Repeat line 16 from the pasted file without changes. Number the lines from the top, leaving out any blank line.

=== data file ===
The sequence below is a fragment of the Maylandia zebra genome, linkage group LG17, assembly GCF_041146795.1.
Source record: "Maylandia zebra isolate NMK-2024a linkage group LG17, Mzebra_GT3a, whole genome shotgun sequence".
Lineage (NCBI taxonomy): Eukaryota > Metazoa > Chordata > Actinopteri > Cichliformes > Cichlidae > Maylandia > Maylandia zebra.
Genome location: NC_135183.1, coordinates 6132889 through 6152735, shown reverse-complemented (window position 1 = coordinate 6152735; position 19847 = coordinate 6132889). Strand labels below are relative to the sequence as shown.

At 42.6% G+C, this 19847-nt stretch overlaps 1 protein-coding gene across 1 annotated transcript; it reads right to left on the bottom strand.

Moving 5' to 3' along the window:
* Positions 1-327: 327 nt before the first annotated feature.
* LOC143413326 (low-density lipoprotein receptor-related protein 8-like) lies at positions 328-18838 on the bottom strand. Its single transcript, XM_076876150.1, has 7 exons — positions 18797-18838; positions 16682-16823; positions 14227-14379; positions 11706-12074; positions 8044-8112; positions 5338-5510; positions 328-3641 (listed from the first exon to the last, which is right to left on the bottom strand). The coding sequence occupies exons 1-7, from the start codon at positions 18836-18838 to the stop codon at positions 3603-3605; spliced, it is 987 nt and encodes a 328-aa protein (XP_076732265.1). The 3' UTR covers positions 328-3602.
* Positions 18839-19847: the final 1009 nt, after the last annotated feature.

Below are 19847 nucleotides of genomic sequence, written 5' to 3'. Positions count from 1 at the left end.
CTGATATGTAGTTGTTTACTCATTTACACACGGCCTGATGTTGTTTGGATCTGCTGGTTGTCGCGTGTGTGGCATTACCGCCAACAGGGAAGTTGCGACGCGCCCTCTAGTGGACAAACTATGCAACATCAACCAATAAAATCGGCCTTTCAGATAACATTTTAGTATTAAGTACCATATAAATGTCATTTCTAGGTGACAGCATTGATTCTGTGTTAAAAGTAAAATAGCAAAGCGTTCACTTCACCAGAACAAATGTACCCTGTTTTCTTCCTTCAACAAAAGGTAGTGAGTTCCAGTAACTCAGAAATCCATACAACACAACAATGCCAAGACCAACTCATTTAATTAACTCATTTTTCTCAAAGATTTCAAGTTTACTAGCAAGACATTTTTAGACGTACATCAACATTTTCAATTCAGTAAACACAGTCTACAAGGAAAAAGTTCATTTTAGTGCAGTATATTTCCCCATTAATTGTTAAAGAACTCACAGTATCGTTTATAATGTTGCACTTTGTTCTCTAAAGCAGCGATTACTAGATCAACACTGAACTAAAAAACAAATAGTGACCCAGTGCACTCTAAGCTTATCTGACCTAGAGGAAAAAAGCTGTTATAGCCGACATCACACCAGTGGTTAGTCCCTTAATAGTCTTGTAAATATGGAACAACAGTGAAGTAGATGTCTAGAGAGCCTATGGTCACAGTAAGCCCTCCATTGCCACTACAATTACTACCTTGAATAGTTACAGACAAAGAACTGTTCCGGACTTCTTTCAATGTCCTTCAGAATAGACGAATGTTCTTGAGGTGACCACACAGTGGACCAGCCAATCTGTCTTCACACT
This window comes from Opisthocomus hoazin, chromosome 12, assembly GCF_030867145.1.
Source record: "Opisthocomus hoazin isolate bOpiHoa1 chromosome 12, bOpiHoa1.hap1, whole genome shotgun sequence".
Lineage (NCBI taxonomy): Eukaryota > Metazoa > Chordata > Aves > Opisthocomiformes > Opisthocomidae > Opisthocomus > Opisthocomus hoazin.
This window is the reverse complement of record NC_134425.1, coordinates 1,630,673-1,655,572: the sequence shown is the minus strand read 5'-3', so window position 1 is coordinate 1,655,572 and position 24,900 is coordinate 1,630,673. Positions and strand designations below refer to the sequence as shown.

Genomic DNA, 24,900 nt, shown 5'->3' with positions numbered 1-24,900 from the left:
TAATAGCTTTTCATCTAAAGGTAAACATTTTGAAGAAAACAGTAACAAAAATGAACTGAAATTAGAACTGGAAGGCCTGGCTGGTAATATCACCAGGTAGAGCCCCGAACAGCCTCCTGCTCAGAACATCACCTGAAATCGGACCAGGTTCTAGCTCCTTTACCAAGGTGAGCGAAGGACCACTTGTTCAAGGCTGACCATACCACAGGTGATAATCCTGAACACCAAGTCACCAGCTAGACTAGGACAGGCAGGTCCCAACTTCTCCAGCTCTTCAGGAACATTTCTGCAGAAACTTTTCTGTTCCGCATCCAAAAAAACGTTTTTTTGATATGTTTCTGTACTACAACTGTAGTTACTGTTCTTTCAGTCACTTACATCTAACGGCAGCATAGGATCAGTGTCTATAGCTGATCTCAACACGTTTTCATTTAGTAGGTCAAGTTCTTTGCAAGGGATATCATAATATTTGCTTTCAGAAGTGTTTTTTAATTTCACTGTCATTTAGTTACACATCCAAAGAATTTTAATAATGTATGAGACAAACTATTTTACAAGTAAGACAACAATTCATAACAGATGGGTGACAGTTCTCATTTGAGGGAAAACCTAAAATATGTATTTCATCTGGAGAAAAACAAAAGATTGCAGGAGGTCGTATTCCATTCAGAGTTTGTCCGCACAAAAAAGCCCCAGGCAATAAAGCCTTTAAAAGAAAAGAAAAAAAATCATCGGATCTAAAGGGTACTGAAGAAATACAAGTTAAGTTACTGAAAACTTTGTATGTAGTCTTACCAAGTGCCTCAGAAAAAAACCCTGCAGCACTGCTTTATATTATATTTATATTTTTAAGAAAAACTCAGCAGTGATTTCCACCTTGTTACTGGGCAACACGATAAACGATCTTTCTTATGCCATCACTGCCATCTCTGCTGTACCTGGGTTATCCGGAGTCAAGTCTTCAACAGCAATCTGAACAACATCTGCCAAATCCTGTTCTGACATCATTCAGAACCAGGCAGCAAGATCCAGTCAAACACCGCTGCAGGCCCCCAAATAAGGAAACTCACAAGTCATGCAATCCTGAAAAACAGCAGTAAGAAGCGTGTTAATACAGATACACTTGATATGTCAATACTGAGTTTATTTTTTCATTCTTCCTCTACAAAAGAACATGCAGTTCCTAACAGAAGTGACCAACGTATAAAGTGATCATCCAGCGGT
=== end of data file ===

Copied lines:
Genomic DNA, 24,900 nt, shown 5'->3' with positions numbered 1-24,900 from the left: